I’m the artist that wrote to you about taking our 4 yr old on the EV5 next summer. First of all…I want to read your book, but Amazon says it’s not available to yankees! Good news: it is! You need to go to the Amazon site in the US. Click here and you should get there. Also, I’ve got some route planning questions. We bought our tickets this week! Can you believe it was cheaper to take a 16-day transatlantic cruise home from Rome than to fly! Give me a 16-day cruise over an 8-hour flight anyday! Anyway, we’ve planned 3 months to make it from Strasbourg to Rome with some long stops working on organic farms in Tuscany with WWOOF. I saw the set of Michelin maps you suggested, but I am curious if they show bike paths. I want to be so safe with my son in the Burley and would prefer the least trafficked way to get across. The 1:200,000 Michelin maps don’t show bike paths but as you are travelling from Strasbourg, until you get to the Italian border, things should be fairly straightforward. From Strasbourg, follow the Rhine Cycle Route and when in Switzerland either continue to follow the Rhine Cycle Route which will take you to the east of Switzerland or follow Swiss Route 3 (what I did) which is a more direct route. Both the Rhine Cycle Route and Swiss Route 3 pass through Andermatt at which point you will head over the Gotthard Pass. Once you arrive in Italy, you’ll have to make things up as you go. As you will read in the book, I cycled through the middle of Milan but I did have Simone as my guide and I didn’t have a child in a trailer behind me! You may want to follow the River Ticino all the way to Pavia which will help you avoid the centre of Milan. I think there is a route by the river. From Pavia, the roads are relatively quiet. Using the Michelin maps, I tried to stick to the yellow ones; these are the secondary routes. Again, if you read the book, you’ll find out much more about how I got on. Traffic volumes only really picked up when I neared Rome.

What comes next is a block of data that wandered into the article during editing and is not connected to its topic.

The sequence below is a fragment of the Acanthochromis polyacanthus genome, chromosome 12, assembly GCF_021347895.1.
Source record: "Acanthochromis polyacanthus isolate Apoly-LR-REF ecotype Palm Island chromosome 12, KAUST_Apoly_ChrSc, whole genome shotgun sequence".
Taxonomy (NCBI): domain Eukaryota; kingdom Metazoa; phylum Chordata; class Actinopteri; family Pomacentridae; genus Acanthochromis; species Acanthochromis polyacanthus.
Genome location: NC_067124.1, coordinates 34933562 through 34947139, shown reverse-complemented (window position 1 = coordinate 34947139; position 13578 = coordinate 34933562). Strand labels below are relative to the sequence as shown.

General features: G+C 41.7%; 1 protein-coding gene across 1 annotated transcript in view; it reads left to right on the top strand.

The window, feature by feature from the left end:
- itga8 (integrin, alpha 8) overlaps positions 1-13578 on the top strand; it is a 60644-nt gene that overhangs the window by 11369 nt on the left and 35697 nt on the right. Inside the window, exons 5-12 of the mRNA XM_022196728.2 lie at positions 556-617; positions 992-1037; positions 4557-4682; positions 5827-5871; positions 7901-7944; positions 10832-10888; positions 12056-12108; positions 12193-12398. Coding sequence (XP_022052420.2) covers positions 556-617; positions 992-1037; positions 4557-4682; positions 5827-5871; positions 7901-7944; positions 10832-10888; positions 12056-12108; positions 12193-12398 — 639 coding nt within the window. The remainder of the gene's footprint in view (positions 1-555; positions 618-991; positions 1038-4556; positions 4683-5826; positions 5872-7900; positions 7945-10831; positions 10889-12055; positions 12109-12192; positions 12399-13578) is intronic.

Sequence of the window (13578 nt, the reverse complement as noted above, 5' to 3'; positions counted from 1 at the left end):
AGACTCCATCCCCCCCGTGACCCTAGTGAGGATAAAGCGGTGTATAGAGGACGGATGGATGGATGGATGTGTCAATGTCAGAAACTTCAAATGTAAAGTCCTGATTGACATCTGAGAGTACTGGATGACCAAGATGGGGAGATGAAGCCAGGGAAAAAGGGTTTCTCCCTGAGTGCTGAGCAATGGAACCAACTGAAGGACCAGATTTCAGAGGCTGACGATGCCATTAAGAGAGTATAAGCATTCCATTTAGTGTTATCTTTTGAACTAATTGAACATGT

Good luck with your trip!